No sooner was the headline written — Get used to Kentucky at No. 1 — than the words “kiss of death” crossed my mind.
College basketball is too unpredictable, with so many more games determined by younger and younger players, for anything to last very long. Even the vaunted and generally infallible ESPN Power Rankings are apparently a little more fallible than we thought.
Here are two quick reactions from the not-even-ready-for-the-season Bracket Bunker: One, it’s the second week of November and we never used to play games this early. So we all need to take a deep breath.
And, two, the emergence of year-round Bracketology — I know, it’s my fault! — dictates there be an immediate consequence when top-ranked Kentucky falls to an Evansville team that hasn’t had a top 50 win since the first day of 2015 against Northern Iowa. Non-conference, the Purple Aces haven’t knocked off a top 50 foe since winning at Butler in November of 2011.
As for the Wildcats, let’s remember they are already the third preseason No. 1 seed to lose in barely a week’s worth of action. Kentucky took out former No. 1 overall Michigan State in the opening night Champions Classic, and Duke did the same to fellow top-liner Kansas in the same doubleheader.
What does it all mean for the next bracket update on Nov. 15? Michigan State and Kansas, barring additional wreckage, will remain No. 1 seeds. Both lost on a neutral court to the highest possible level of competition.
Kentucky, meanwhile, will drop off the top line despite owning the aforementioned victory over the Spartans. Before Big Blue Nation arrives in protest, remember Bracketology always values “body of work” over head-to-head results. The loss to sub-150 Evansville hurts considerably more than a marquee win helps, even one over the No. 1 team. The latter is a considered a 50/50 game, while the loss is analytically inexplicable.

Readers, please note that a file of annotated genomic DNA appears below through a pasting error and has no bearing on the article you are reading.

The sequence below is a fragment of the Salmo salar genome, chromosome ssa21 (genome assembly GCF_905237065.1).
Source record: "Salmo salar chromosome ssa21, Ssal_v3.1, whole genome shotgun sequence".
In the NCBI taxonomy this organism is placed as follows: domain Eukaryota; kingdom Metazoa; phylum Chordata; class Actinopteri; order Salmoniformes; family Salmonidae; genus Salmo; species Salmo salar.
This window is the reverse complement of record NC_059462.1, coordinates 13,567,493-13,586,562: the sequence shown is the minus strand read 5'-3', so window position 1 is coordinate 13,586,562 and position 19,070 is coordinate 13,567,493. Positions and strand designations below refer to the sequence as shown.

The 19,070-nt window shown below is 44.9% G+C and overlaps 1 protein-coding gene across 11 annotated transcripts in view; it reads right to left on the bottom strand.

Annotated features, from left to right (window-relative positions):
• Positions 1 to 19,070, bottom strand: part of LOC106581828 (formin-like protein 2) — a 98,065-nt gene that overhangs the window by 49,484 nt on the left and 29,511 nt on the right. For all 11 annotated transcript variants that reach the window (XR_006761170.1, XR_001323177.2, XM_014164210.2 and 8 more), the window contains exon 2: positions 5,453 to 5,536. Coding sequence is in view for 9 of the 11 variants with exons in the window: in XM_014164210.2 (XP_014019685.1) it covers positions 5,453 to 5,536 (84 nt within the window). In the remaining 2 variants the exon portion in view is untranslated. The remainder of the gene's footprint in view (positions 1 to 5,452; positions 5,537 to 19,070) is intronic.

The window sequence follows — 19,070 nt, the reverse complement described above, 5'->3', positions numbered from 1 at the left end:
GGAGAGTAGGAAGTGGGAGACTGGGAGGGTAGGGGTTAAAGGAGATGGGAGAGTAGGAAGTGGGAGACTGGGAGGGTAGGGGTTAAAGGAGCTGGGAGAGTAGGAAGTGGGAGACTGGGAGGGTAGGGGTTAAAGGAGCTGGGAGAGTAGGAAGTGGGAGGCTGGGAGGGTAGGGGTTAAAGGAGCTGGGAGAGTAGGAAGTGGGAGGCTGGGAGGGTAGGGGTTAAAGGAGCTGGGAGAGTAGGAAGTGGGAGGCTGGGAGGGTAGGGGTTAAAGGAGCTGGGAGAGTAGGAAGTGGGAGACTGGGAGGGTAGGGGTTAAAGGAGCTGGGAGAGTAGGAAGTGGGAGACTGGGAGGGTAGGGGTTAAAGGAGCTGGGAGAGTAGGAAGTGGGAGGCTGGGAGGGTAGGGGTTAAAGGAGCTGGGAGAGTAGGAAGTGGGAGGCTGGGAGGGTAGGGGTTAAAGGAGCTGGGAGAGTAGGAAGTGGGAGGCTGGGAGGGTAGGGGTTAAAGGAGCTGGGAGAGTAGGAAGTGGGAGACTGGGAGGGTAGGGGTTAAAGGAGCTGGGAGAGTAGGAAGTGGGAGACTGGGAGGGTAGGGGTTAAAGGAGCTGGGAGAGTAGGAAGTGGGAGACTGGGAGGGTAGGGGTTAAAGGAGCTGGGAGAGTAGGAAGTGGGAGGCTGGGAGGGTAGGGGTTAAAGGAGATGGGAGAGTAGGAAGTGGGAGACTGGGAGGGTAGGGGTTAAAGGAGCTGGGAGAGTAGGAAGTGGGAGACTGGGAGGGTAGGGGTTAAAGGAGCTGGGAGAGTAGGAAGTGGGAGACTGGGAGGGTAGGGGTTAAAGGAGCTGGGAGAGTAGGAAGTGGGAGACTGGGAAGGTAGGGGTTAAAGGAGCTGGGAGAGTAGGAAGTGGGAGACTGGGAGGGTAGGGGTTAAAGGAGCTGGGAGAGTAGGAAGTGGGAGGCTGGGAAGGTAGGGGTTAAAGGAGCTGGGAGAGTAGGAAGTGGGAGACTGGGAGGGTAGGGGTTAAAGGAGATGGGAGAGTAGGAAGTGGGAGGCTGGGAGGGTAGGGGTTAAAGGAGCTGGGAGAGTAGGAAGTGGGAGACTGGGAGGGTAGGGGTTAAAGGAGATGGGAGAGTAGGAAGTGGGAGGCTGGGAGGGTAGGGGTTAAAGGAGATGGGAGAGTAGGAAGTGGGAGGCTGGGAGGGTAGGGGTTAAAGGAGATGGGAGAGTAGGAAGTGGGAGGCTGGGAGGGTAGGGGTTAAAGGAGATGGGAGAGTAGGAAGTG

But the sun will come up in Lexington. The season is in no way lost. A No. 1 seed for Big Blue remains very attainable, even the No. 1 overall seed. No one in the Commonwealth should tear up their Final Four tickets.
The most similar loss in recent times came a little less than two years ago when North Carolina fell in Chapel Hill to a rising Wofford program. Those Tar Heels dropped a line or two in the short run, but managed to recover enough for a No. 2 seed on Selection Sunday. And that was a fairly pedestrian Carolina team, 26-11 overall and tied for third in the ACC.
This Kentucky team is better than that one, and the Wildcats will probably begin proving it as soon as John Calipari regains their attention. Meanwhile, we can all assume there will be many more projected top seeds to lose between now and March.
And we wouldn’t have it any other way.